Africa’s Incredible Tuberculosis-Detecting Rats

“There doesn’t even need to be land mines present. As long as there’s this suspicion of landmines in these communities, there can be no real development.” —Bart Weetjens, on the effect of land mines in a community

In A Nutshell

There’s a group of rats that are working hard to get rid of their rather negative image, and they’re doing it by sniffing out land mines and tuberculosis. Giant African pouched rats are being trained to stop and point out the presence of certain smells—specifically, TNT and the bacteria that causes tuberculosis. They’re already making a huge impact in clearing land mines in countries like Tanzania and Angola and in diagnosing TB patients with a much higher success rate than the accepted two-thirds.

The Whole Bushel

Rats have been connected with the spread of disease for centuries, rightfully or wrongfully so. Today, though, if you see a man walking a rat on a leash through Tanzania, that’s not just any rat: Chances are that’s a highly trained, bomb-sniffing rat.

APOPO is an organization that trains giant rats like some other organizations train dogs. The Anti-Personnel Landmines Detection Product Development organization (the Dutch acronym is APOPO) got its start in 1997, with the work of a man named Bart Weetjens. Weetjens, who had always kept rats as pets, was also working on the problems facing a number of countries around the world—land mines and how to safely remove them.

The two came together in an incredible way. Giant African pouched rats are very, very intelligent and easy to train; Weetjens and his organizations developed a training program for the rats where they would be rewarded for stopping and indicating the presence of a certain smell. In the case of the rats trained to sniff out land mines, they’re trained to stop and sniff when they’re on top of a patch of ground that smells like TNT. They’re rewarded with a treat when they identify the right smells in training, and by the time they’re out in the field, it’s second nature. (They’re large rats, but they’re not heavy enough to set off the land mines.)

The organization calls them HeroRATS, and for good reason. Once fully trained, a rat can cover about 19 square meters (200 ft2) in about 20 minutes and will respond to any type of land mine. Places that the rats indicate are clearly marked, then the mines are later destroyed with explosives. The rats have already been responsible for clearing the mines from huge sections of land, and more and more are being trained.

The whole program was a massive success, and trainers decided to branch out a bit. Now, rats are also being trained to diagnose tuberculosis.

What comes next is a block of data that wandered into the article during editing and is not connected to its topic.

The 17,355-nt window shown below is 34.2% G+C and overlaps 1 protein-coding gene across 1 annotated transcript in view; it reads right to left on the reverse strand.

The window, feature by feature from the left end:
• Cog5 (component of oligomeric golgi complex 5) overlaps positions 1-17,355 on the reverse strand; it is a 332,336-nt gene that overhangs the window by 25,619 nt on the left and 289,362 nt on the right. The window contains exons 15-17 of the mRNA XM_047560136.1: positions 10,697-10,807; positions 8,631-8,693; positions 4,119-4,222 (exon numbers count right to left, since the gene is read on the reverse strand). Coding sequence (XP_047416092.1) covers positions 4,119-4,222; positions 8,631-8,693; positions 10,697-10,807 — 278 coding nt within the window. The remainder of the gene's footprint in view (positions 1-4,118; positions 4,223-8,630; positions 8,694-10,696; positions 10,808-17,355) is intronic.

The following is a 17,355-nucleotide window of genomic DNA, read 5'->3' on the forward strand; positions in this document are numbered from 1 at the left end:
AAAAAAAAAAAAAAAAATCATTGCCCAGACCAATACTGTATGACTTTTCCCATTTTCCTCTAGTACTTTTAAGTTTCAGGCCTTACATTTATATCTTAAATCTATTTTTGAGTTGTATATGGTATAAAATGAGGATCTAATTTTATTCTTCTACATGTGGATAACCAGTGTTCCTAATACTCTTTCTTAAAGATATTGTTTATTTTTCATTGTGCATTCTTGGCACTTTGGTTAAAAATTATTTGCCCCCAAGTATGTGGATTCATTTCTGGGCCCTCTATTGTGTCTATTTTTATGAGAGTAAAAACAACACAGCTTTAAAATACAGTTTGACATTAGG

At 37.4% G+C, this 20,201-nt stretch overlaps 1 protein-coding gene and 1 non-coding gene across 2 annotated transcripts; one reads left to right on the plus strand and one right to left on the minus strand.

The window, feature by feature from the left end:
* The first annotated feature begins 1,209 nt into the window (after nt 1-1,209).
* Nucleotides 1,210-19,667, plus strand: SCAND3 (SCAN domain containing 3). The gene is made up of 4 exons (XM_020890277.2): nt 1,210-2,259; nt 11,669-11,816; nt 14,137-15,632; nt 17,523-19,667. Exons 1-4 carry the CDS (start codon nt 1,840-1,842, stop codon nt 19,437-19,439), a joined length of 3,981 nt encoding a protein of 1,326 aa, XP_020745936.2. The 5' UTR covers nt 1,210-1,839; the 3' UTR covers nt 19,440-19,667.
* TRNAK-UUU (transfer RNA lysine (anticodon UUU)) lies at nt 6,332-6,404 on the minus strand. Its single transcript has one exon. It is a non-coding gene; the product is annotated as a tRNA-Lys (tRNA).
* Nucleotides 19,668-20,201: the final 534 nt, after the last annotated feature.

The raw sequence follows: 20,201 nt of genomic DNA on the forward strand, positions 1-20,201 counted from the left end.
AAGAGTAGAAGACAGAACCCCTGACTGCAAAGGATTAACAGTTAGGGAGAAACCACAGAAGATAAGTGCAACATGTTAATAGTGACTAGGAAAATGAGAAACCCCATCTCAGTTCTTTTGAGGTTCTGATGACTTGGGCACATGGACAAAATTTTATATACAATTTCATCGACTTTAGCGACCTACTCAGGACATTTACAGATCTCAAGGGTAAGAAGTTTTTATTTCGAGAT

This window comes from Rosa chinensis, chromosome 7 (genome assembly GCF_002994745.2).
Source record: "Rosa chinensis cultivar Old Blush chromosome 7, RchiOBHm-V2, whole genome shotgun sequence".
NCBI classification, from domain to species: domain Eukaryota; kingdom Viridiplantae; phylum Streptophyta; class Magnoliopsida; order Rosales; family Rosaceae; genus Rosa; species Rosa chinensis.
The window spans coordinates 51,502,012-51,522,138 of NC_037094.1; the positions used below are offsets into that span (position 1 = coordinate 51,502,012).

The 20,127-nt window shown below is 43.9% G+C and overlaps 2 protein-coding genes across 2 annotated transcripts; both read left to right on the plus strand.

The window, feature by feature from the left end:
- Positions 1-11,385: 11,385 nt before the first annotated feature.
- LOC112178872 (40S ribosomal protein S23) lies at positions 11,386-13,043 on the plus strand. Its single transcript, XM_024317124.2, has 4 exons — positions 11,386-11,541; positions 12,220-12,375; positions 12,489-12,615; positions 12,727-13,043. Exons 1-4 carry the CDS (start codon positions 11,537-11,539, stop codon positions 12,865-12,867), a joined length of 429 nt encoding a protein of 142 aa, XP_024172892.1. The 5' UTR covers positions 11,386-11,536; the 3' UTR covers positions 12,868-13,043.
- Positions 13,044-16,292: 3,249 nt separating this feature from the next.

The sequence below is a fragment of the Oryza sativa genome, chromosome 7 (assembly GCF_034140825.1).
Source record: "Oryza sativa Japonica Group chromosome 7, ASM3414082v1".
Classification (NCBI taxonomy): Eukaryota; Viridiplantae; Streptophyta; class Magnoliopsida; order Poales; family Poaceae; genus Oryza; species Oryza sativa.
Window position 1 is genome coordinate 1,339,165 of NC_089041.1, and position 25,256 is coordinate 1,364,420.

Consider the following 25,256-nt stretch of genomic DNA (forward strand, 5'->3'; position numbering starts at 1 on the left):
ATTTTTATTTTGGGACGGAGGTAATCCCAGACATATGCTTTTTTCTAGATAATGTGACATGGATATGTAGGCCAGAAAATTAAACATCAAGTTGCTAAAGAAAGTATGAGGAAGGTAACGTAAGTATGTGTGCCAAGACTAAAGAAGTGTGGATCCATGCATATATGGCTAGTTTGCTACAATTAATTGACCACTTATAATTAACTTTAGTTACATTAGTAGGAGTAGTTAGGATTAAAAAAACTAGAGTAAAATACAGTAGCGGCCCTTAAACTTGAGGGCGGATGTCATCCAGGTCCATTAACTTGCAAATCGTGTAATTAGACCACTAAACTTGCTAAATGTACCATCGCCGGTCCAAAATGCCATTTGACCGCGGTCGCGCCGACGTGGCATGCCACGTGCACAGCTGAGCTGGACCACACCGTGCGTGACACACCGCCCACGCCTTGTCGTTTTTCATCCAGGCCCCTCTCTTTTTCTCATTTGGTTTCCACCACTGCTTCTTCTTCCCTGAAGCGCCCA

In many countries, tuberculosis is still a huge problem. There are about nine million cases reported each year, and there were around 1.5 million deaths in 2013. Identifying cases quickly means that treatment isn’t far behind, and rats are incredibly fast at what they do, able to process about 100 samples every 20 minutes.

The rats are trained in much the same way they’re trained to find land mines, but instead of TNT, the tuberculosis-detecting rats are looking for the scent of the bacteria that causes the disease, Mycobacterium tuberculosis. Researchers and trainers aren’t even entirely sure what the rats are looking for, what they’re smelling and how they’re so good at what they do, but they’re incredibly good. TB clinics that use the rats as a diagnostic tool have been able to increase their productivity by as much as 40 percent.

The traditional way of diagnosing TB is looking at samples through a microscope, but it’s a pretty hit-or-miss sort of system. Of the estimated nine million people who are infected with TB, as many as three million go undiagnosed or missed. Those that also have HIV present another problem, as the presence of the HIV virus makes tuberculosis even harder to detect under the microscope.

With the rats, though, there’s no one-third misdiagnosis.

There’s a whole host of benefits to using rats in both mine and tuberculosis detection. It’s much, much more affordable than the respective alternatives in the long run, and the average rat has a working lifespan of up to eight years. They’re readily available, easy to raise, and they’re extraordinarily good at what they do.

Show Me The Proof

Featured image credit: Gooutside
APOPO: FAQ
CNN: Hero rats sniff (and snuff) out landmines and TB